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Money for the bride a real burden

[ 2013-10-22 09:36] 来源:中国日报网     字号 [] [] []  
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"How much does a wife cost in your province?" This seemingly ridiculous question was part of the greeting for many people during the just concluded "Golden Week" National Day holiday. Incidentally, the National Day holiday is the peak season for weddings in China.

According to Chinese tradition, a groom usually pays a certain amount of money to the bride's family to fix a marriage. The practice is prevalent throughout the country. A recent Beijing News survey shows that 89.1 percent of the newly married couples abided by the tradition.

In most cases, the amount men (or their families) have to pay the women's families is too big for most to afford. According to media reports and micro-bloggers, the "price" of marrying varies from 60,000 yuan ($9,804) to 100,000 yuan in central and western regions; it could be more than 100,000 yuan in most coastal provinces. Compare this with the average annual salary of 46,769 yuan in public enterprises and 28,752 in private ones in China in 2012.

The endowment amount is even higher in certain developed regions. For example, in provinces like Guangdong, a would-be groom must gift a gold necklace, gold ring and gold bracelet apart from the endowment money to the would-be bride's family. In cities like Beijing and Shanghai, a man could also be expected to purchase an apartment before marriage, and even a tiny apartment costs more than 1 million yuan. Add to that the price of a car in some cases.

In some parts of eastern Shandong province, the endowment money is measured by weight. For instance, to marry a woman, one must pay her parents at least 1.5 kilograms of 100 yuan notes, which would add up to at least 131,000 yuan, according to some bankers.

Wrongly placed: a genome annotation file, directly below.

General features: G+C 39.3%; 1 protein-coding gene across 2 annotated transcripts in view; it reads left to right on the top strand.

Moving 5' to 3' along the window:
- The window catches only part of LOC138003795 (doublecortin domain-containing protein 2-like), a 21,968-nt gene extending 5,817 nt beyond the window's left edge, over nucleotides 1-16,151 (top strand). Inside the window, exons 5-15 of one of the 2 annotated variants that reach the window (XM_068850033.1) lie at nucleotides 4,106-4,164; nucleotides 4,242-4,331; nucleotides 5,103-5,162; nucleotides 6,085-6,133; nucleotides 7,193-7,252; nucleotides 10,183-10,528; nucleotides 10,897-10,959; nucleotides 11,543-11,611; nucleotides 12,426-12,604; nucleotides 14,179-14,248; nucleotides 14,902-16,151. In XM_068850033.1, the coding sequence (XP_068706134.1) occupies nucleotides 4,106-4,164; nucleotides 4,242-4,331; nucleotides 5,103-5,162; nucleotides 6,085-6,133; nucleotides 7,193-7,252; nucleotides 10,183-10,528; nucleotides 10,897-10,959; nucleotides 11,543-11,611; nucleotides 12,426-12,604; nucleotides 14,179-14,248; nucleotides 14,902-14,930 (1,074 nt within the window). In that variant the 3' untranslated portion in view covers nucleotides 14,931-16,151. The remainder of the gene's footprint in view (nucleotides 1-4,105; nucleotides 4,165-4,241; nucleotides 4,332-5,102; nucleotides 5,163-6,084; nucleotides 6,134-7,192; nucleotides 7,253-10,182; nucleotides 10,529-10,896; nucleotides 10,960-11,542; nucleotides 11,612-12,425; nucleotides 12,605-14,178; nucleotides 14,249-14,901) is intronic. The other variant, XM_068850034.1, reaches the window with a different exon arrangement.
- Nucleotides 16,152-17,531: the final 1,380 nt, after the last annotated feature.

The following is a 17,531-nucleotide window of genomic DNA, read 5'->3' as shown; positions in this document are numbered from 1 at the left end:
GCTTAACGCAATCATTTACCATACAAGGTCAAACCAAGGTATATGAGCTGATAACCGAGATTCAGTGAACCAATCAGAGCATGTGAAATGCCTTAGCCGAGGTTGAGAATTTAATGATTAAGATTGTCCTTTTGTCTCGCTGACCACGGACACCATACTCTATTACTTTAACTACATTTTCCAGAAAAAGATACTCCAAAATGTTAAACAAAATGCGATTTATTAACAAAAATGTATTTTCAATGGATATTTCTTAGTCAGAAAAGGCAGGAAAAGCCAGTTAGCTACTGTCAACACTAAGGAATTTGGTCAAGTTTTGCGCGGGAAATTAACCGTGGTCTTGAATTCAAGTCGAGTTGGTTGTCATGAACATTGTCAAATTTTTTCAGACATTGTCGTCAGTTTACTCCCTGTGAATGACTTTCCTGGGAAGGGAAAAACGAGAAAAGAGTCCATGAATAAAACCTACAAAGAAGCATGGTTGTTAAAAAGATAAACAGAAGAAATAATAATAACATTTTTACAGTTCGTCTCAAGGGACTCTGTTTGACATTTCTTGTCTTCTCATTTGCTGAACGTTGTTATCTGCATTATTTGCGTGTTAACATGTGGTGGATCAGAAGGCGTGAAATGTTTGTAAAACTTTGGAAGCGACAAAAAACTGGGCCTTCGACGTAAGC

Endowment may be part of Chinese tradition, but the standards have become so high in recent years that a majority of families are finding it difficult to meet them. Besides, many newly married couples are forced to host extravagant wedding ceremonies to keep up with the Joneses and, in the process, run up huge debts that could turn their married life sour, at least in the initial phase.

Rapidly rising living cost is the primary cause of rising endowment amounts. For most young people, marriage means setting up home independent of their parents, which has become increasingly difficult given the constantly rising prices of almost everything. Complicating young couples' problems is the deeply rooted tradition that a family needs its own home, which is becoming a mission impossible for many because of skyrocketing housing prices. No wonder, most newly (or to be) married couples turn to their parents for help.

The Beijing News survey shows that 75.7 percent of newly married women's families give the endowment amount, adding some from their own savings in many cases, to their daughters to help the new couple to fulfill their initial financial needs.

Many parents save every penny for their children's wedding, even though their own weddings were simple affairs with little involvement of money. And not surprisingly, their frugal wedding ceremonies didn't have any bearing on their married life.

In contrast, luxurious weddings are no insurance for a sound marriage. China's divorce rate has been rising for seven successive years. Worse, the percentage of divorced couples aged between 35 and 22 is increasing, and "lightning divorce", that is, within one year of marriage, is no longer rare.

Given the rapid rate of urbanization, more young people born in rural areas or small cities are living and getting married in big cities like Beijing and Shanghai, where wedding expenses have shot through the roof. The high endowment amounts often rob grooms' parents of their life's savings and causes family disputes. Just google "gift (endowment) money" and you will find all kinds of family disputes that it has caused.

When will the practice change? Nobody knows. Hopefully, with people's income rising and the gap between urban and rural areas narrowing, the burden will become bearable for more families.

By Zhang Zhouxiang ( China Daily)
















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(译者 MrsCoffee 编辑 丹妮)